Rode right to the rabbit-statue bridge over McCullough Creek

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the banks of which are becoming quite lush, then crossed over and rode just far enough to spot a blooming spiderwort.

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Considered taking the rest of the loop, but heeded the raindrops and distant thunder and headed back.

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Not long after, there was electrical activity and lots of rain.

Sunday 30 April 2017. Big Wet Finish for 30 Days of Biking

It was 55 degrees F with steady rain falling

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as I donned rain gear and went forth for a ride.

Getting the phone out to get a photo was not easy: it got wet pretty fast. But did manage a few, including a white and a pink dogwood (it’s been a great year for them!) in the same shot.

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Florida Avenue was wet and green.

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At the Japan House Garden, rain pooled under the now-leafy-green cherry trees

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The hellebores still looked great in their present manifestation and now surrounded by hostas.

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The pond on the far side of the garden looked quite full.

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Enjoyed being out connecting with the weather but wished I’d put on the shoe-covers a friend had given me. They were still wet from yesterday and did not keep my shoes bone dry then but would have kept out most of the buckets of water with which my shoes were now filled. Now I know.

Noticed that the word “exhilarated,” which often occurs to me on bike rides, was not what I would have used to describe my state of mind just now. The discomfort of wetness was a bit distracting and looked forward to being out of the wet clothes.

Still, was glad to have fulfilled my 30 Days of Biking pledge with all the other joyful cyclists!

Saturday 25 March 2017. Burned Prairie and Curtis Road

It was 60 degrees F and cloudy this morning at 7:50 as I topped off Rhododendron’s tires and headed out for, in accordance with the wind direction, parts south and east.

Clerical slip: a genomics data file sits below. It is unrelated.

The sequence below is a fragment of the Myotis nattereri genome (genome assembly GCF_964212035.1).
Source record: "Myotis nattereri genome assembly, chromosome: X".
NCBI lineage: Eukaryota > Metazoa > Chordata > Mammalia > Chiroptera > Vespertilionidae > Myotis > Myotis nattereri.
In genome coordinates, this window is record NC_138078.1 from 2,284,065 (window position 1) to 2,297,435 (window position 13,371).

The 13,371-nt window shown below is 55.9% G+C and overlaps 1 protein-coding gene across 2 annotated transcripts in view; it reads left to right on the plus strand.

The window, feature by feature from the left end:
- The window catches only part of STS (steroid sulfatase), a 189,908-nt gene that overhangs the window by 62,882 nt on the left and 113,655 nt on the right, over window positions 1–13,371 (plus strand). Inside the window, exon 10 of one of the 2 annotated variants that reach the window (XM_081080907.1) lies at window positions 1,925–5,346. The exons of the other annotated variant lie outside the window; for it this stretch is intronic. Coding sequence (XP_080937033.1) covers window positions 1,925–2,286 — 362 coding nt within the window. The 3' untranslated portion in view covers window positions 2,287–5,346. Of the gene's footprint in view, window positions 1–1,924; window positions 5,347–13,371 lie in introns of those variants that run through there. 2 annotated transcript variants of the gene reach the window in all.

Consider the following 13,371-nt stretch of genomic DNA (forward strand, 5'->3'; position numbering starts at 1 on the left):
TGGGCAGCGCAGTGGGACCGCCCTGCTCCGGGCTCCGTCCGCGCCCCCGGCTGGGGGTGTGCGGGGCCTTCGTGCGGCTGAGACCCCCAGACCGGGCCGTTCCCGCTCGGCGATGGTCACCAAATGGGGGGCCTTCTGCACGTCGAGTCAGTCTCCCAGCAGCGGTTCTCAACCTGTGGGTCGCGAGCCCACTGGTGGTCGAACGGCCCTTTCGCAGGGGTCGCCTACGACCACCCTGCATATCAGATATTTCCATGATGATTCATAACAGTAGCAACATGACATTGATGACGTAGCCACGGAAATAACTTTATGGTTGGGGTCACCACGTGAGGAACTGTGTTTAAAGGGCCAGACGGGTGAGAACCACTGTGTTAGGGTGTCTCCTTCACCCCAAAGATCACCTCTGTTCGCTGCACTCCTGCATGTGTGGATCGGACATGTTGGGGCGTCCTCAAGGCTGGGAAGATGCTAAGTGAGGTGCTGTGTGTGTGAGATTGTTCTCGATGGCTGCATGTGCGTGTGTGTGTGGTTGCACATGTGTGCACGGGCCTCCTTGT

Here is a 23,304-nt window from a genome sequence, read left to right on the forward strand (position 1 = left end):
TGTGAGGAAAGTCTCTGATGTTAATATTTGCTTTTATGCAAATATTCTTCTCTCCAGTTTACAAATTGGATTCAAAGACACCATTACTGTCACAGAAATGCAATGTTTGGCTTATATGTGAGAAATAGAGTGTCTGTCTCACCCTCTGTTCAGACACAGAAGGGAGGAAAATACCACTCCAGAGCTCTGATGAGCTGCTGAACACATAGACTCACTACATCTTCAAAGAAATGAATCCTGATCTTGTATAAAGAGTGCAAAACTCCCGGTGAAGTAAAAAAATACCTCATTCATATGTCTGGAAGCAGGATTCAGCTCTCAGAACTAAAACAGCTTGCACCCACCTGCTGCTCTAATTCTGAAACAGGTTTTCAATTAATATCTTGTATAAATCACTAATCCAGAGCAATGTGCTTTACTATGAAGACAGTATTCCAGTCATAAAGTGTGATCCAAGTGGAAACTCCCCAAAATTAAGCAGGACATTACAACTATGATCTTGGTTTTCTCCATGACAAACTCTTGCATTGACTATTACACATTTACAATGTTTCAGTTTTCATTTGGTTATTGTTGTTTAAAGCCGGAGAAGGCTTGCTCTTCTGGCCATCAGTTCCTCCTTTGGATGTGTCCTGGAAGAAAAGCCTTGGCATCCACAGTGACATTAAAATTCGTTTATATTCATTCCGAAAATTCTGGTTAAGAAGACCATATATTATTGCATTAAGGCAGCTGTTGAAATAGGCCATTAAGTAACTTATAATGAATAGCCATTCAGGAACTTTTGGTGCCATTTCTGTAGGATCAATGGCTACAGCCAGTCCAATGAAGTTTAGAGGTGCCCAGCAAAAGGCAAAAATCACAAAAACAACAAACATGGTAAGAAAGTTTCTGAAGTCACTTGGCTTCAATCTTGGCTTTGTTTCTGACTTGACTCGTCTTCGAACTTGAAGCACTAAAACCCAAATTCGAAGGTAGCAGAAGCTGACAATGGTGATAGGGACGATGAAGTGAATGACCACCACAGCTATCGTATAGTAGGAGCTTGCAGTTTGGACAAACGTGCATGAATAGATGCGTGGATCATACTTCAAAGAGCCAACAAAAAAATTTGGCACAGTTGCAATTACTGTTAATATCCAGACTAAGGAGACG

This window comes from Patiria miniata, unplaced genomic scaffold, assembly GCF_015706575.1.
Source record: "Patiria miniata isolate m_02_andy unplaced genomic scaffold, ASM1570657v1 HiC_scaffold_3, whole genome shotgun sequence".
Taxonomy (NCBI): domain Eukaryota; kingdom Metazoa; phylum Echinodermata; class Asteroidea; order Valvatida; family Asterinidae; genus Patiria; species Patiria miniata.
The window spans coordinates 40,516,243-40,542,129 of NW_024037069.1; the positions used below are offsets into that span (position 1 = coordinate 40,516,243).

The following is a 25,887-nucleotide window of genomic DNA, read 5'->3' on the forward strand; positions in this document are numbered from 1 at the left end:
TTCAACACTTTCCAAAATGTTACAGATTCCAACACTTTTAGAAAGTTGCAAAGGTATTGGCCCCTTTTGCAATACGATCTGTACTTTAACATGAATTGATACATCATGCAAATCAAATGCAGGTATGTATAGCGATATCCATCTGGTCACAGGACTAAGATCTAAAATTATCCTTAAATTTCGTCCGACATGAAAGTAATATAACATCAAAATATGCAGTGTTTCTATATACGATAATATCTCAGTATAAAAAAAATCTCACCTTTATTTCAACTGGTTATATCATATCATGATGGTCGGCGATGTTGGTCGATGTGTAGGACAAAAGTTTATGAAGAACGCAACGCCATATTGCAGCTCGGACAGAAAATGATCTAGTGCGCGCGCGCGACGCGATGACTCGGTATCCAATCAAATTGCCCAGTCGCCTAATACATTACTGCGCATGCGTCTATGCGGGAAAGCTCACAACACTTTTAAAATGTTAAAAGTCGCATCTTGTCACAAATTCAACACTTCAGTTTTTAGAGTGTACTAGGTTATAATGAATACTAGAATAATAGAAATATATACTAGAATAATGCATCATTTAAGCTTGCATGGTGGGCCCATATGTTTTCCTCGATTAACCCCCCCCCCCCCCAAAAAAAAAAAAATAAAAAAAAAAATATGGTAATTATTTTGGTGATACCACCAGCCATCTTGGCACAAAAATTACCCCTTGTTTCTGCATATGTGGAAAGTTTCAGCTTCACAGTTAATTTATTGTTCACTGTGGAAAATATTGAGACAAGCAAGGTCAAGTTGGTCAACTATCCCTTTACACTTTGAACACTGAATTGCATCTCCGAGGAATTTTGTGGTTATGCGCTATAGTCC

The ride was smooth and swift and was not strongly drawn to stop and photograph until, close to Windsor Road, it started to rain.

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Didn’t have to wait at all for the light to change at Race and Windsor. Maybe they’ve worked out the timing, or maybe I just got lucky.

Meadowbrook was beginning to show green from a distance.

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Got the customary shot of McCullough/ Davis creeks from the Rabbit Statue bridge.

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Over the bridge, around the corner and on a little way noticed that a section of last year’s growth had been burned away,

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leaving the ground charred and almost bare and affording a view far into the middle of the prairie. Was glad to see this bit of prairie management. Hoped it would reduce what seemed to be disease in some of the prairie plants.

Saw a beaten path from the toward Davis Creek and followed into the water.

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In the creek was an abundance of filamentous green algae. Near the stream, rocks and logs were covered with soft green moss.

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Back along the path, most of the prairie still was pale gold.

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Red-winged blackbirds perched on old compass plant stalks and on the tops of bird houses.

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and announced their presence.

Noticed how much easier it was to ride with the temperature at 60 than it was when it was in the thirties!

Rode on to Windsor and turned east into its bordering sidewalk and then to Philo Road and eastward on Curtis Road.

There was a southeastern breeze that required some extra exertion, but knew it would mean ease on the way back.

Rode downhill pretty much all the way to High Cross, not much encumbered by the cross wind.

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Turned back at High Cross Road.

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The way back was indeed uphill, which made me think that a route for the future (especially with a west wind) would go out Curtis and back another way, at least between High Cross and Philo Road.

And then, at Philo Road the path went downhill again. Hooray!

Saw a nice roadside tree just before Race street.

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Back near Meadowbrook noticed in the tree plantation across the street that a lot of the trees looked poorly, which may have been why there has been so much cutting. Maybe it was not that someone wanted the area cleared.

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The rain stopped.

And back in the neighborhood there were golden daffodils among copious blue Scilla and early manifestation of Virginia bluebells.

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Oh, welcome, this leading edge of extravagant, profligate springtime!